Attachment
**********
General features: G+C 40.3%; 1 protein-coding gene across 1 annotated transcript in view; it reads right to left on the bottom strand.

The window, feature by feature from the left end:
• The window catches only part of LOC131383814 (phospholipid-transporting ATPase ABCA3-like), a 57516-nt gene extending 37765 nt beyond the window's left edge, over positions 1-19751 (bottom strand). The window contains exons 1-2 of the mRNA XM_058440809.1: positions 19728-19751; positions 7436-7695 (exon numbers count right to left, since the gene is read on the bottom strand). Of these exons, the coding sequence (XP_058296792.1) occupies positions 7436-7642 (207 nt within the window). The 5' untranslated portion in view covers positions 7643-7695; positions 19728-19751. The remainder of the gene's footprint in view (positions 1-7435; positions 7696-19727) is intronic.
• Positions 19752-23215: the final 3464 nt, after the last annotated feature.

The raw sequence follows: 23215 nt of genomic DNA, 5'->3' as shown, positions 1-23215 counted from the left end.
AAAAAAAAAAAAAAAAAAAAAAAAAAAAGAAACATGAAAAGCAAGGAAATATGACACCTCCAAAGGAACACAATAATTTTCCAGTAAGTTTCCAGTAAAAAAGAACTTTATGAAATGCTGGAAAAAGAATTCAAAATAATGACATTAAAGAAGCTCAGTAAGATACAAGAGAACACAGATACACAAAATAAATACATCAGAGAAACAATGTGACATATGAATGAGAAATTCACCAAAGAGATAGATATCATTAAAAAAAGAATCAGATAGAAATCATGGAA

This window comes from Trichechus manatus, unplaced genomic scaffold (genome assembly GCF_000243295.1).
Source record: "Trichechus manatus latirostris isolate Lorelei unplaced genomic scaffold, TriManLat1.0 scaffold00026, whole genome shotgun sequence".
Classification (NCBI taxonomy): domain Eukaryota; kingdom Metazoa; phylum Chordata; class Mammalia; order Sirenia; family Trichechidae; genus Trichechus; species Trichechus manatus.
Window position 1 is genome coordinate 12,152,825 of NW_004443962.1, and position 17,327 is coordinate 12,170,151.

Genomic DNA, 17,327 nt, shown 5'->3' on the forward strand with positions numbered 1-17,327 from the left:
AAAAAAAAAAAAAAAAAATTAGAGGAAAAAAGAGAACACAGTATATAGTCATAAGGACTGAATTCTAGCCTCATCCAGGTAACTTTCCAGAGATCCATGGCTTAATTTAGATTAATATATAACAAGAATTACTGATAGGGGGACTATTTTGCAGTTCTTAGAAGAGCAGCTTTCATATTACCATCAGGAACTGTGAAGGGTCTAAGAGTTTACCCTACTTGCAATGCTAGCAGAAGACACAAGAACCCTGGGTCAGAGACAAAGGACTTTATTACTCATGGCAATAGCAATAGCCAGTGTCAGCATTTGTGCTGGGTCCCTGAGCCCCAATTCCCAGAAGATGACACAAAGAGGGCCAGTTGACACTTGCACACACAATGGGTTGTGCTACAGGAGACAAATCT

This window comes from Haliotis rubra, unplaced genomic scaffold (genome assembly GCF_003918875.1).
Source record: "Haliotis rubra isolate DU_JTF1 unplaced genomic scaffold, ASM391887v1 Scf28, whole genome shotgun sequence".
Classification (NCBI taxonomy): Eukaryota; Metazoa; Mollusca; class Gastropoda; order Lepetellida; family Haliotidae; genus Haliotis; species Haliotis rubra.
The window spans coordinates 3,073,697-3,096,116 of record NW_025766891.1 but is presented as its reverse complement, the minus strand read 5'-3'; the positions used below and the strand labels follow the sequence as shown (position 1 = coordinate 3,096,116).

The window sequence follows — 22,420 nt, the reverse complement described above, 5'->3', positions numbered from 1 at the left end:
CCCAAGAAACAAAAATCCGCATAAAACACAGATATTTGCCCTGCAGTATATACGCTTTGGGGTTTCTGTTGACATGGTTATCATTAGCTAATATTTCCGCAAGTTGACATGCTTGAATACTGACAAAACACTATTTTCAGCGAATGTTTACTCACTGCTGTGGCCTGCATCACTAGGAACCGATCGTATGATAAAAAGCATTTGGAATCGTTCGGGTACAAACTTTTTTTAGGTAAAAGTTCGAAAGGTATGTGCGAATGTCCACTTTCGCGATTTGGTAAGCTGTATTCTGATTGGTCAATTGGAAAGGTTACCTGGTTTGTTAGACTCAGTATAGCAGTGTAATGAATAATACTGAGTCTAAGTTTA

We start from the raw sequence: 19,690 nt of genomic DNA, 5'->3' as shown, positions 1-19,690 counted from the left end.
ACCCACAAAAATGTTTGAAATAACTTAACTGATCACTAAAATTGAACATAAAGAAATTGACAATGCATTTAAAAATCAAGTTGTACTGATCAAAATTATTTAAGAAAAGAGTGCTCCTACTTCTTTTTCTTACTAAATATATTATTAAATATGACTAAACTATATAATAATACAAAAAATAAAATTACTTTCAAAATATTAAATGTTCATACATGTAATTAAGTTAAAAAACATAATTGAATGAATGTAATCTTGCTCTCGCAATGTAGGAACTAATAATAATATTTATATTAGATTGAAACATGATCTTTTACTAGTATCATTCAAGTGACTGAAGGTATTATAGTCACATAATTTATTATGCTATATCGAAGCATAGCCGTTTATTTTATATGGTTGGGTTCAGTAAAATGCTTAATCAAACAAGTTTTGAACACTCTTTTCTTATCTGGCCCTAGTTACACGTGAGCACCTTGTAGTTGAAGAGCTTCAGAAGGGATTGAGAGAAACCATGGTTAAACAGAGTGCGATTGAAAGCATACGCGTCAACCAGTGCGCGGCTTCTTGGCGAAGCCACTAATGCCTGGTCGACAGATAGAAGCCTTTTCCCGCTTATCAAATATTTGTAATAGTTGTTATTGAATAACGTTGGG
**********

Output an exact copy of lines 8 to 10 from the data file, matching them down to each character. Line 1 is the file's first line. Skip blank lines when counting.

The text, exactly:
Source record: "Trichechus manatus latirostris isolate Lorelei unplaced genomic scaffold, TriManLat1.0 scaffold00026, whole genome shotgun sequence".
Classification (NCBI taxonomy): domain Eukaryota; kingdom Metazoa; phylum Chordata; class Mammalia; order Sirenia; family Trichechidae; genus Trichechus; species Trichechus manatus.
Window position 1 is genome coordinate 12,152,825 of NW_004443962.1, and position 17,327 is coordinate 12,170,151.